Brooklyn’s Gotham Greens Buys Ag Land Near UC Davis

By Mark Anderson  – Staff Writer, Sacramento Business JournalApr 4, 2019, 2:59pm PDT Updated Apr 4, 2019, 9:28pm EDT

Brooklyn, New York-based indoor farming company Gotham Greens Holdings LLC has bought 33.6 acres of ag land just west of the University of California Davis.

Gotham was founded 10 years ago, and pioneered urban farming technologies, growing herbs and salads in rooftop hydroponic greenhouses in downtowns and selling the produce to neighbors and restaurants year-round.

With this purchase, Gotham gets land next to one of the highest-rated agriculture research universities in the world, said Jim Wirth, farmland broker with TRI Commercial/CORFAC International.

Wirth represented the seller, which was UC Davis. The school deemed the land at 9113 Olmo Road to be surplus, and the university put it on the market earlier this year in a sealed bid process. Gotham was the wining bidder at $954,000.

“One of the drivers was the proximity to UC Davis and having access to the university’s research programs and students,” Wirth said.

He said UC Davis was happy with the buyer being an ag technology company, but the university didn’t have any control over who ultimately purchased the land. “At the end of the day it had to go to the highest bidder.”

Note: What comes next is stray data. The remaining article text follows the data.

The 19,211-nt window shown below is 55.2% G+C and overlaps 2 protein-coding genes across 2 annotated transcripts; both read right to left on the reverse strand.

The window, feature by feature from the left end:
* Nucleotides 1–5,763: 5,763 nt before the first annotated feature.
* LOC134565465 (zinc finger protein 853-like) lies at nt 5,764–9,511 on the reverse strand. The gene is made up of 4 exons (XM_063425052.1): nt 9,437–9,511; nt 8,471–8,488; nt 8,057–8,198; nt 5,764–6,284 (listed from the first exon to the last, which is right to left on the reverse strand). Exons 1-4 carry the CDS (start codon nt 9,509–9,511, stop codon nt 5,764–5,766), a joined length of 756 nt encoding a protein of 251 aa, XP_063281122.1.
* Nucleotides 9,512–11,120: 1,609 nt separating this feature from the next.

Most of Gotham Greens’ grows are on urban rooftops, where the company uses technology and sustainable practices to grow pesticide-free produce hydroponically.

The company couldn’t immediately be reached for comment about what it will do with the former UC Davis farmland.

Pam Marrone, CEO of Davis-based Marrone Bio Innovations Inc., said she was at the World Agri-Tech Innovation Summit in San Francisco two weeks ago, and there was talk of Gotham bringing one of its high-tech operations to the region.

Gotham is known for its hydroponic grows, Wirth said, which “is ironic because this is Class 1 soil,” which is considered the highest-quality soil.  

One of the benefits of hydroponic growing is that the greenhouse and lack of soil allow for control of pests, food safety and a year-round operation.

The land, which is next to Interstate 80, has a boarded-up 100-year-old farmhouse on it, along with a farm outbuilding and an office. It was donated to the university decades ago, Wirth said.

See the original article here.